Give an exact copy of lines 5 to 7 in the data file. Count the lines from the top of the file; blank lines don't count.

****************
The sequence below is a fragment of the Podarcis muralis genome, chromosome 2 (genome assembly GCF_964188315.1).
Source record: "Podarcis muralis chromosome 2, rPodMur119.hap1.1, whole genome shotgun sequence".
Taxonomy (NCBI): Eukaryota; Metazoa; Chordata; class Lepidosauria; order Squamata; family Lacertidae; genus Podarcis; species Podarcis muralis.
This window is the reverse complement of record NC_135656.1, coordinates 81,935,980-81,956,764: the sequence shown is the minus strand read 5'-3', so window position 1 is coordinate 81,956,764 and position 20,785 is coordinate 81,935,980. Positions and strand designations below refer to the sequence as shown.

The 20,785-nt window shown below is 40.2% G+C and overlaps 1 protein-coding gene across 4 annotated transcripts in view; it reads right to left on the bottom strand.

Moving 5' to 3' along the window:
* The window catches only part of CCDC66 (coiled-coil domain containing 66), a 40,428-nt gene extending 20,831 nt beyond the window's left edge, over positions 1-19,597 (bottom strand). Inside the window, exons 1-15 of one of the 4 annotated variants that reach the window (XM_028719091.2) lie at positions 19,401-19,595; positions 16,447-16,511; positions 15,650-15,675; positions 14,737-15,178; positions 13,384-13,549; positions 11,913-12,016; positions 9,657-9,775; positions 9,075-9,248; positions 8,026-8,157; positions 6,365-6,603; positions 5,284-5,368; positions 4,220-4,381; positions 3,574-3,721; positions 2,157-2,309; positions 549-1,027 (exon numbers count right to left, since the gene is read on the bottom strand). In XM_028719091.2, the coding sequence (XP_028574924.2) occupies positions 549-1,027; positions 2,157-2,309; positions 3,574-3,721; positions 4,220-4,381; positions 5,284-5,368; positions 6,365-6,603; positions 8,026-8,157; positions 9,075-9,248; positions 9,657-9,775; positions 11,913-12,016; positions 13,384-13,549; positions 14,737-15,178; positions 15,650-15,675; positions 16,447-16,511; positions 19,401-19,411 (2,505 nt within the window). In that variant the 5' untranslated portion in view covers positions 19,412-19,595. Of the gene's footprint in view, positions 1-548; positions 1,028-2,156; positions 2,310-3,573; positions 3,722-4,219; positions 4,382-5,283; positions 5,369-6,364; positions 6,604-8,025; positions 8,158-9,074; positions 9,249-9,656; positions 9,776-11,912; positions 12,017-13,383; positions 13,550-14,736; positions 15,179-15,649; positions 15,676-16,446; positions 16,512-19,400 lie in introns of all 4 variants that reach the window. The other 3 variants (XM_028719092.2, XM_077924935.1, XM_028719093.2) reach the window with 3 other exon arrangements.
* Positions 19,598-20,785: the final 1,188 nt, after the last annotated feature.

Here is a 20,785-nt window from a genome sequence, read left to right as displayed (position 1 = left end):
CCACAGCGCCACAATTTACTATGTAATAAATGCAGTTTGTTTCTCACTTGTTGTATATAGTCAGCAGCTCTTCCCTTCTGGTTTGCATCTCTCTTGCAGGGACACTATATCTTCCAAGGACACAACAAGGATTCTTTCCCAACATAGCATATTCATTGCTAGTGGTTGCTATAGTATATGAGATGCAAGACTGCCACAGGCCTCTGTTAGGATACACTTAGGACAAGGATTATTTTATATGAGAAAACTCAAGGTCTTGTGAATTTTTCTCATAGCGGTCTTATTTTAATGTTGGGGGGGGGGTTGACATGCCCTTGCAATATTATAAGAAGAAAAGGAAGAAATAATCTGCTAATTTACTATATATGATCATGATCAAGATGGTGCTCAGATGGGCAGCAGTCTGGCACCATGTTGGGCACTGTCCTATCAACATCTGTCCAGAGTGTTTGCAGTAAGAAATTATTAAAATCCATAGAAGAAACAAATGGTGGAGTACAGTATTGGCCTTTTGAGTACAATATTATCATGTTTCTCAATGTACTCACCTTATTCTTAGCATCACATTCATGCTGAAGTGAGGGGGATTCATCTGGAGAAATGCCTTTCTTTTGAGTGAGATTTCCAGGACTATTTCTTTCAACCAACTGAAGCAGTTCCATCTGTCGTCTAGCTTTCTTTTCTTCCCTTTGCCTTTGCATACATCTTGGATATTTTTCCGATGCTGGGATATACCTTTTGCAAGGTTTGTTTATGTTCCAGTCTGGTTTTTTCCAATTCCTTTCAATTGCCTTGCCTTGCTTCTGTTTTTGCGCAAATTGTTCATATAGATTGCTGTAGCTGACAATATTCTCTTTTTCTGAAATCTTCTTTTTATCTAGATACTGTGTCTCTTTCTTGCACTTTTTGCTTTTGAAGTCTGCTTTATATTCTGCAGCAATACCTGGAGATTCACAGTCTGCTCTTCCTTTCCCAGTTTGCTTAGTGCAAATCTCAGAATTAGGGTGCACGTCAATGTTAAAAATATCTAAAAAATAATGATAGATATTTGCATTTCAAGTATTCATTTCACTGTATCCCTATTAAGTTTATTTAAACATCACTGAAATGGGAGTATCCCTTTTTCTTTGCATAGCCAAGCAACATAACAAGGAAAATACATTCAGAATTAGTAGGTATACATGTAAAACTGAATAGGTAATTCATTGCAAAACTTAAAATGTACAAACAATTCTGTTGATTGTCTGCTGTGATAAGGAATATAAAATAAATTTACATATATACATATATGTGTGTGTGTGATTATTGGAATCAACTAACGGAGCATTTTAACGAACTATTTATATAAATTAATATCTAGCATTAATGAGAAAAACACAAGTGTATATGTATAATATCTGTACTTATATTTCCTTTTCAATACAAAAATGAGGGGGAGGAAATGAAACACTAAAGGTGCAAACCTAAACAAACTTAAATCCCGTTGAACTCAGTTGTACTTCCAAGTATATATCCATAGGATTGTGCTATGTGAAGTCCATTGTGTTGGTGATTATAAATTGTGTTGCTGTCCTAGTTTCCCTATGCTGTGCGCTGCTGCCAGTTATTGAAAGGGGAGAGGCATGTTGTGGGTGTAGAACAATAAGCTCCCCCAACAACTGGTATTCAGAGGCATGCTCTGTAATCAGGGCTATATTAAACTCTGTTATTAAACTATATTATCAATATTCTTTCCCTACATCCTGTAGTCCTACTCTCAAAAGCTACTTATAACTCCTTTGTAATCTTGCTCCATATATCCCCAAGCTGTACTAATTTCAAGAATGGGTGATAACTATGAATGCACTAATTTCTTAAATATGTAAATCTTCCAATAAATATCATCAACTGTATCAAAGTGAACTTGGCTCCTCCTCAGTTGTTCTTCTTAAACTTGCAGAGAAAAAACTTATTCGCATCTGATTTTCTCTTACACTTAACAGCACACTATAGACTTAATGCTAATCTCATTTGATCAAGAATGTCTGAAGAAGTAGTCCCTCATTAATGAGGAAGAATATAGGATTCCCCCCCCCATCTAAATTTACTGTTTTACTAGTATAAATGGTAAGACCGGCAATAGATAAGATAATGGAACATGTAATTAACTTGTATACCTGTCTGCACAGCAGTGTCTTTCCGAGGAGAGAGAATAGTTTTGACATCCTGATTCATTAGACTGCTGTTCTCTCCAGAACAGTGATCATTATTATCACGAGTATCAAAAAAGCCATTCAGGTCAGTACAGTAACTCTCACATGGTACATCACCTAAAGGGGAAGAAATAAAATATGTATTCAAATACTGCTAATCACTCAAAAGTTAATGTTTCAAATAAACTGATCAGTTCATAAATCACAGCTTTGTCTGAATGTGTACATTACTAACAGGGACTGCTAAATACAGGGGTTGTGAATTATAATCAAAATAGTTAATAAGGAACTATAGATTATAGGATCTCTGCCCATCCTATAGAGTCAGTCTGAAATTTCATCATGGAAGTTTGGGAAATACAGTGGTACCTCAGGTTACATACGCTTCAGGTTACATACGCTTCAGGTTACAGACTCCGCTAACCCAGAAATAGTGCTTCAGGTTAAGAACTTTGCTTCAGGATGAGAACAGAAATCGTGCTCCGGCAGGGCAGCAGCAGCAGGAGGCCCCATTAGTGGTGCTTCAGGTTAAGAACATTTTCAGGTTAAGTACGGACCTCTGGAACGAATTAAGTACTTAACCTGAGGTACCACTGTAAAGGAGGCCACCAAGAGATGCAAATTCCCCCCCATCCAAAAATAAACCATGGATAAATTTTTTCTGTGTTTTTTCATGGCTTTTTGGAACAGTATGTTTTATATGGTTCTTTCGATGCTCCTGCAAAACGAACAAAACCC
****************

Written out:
The 20,785-nt window shown below is 40.2% G+C and overlaps 1 protein-coding gene across 4 annotated transcripts in view; it reads right to left on the bottom strand.

Moving 5' to 3' along the window:
* The window catches only part of CCDC66 (coiled-coil domain containing 66), a 40,428-nt gene extending 20,831 nt beyond the window's left edge, over positions 1-19,597 (bottom strand). Inside the window, exons 1-15 of one of the 4 annotated variants that reach the window (XM_028719091.2) lie at positions 19,401-19,595; positions 16,447-16,511; positions 15,650-15,675; positions 14,737-15,178; positions 13,384-13,549; positions 11,913-12,016; positions 9,657-9,775; positions 9,075-9,248; positions 8,026-8,157; positions 6,365-6,603; positions 5,284-5,368; positions 4,220-4,381; positions 3,574-3,721; positions 2,157-2,309; positions 549-1,027 (exon numbers count right to left, since the gene is read on the bottom strand). In XM_028719091.2, the coding sequence (XP_028574924.2) occupies positions 549-1,027; positions 2,157-2,309; positions 3,574-3,721; positions 4,220-4,381; positions 5,284-5,368; positions 6,365-6,603; positions 8,026-8,157; positions 9,075-9,248; positions 9,657-9,775; positions 11,913-12,016; positions 13,384-13,549; positions 14,737-15,178; positions 15,650-15,675; positions 16,447-16,511; positions 19,401-19,411 (2,505 nt within the window). In that variant the 5' untranslated portion in view covers positions 19,412-19,595. Of the gene's footprint in view, positions 1-548; positions 1,028-2,156; positions 2,310-3,573; positions 3,722-4,219; positions 4,382-5,283; positions 5,369-6,364; positions 6,604-8,025; positions 8,158-9,074; positions 9,249-9,656; positions 9,776-11,912; positions 12,017-13,383; positions 13,550-14,736; positions 15,179-15,649; positions 15,676-16,446; positions 16,512-19,400 lie in introns of all 4 variants that reach the window. The other 3 variants (XM_028719092.2, XM_077924935.1, XM_028719093.2) reach the window with 3 other exon arrangements.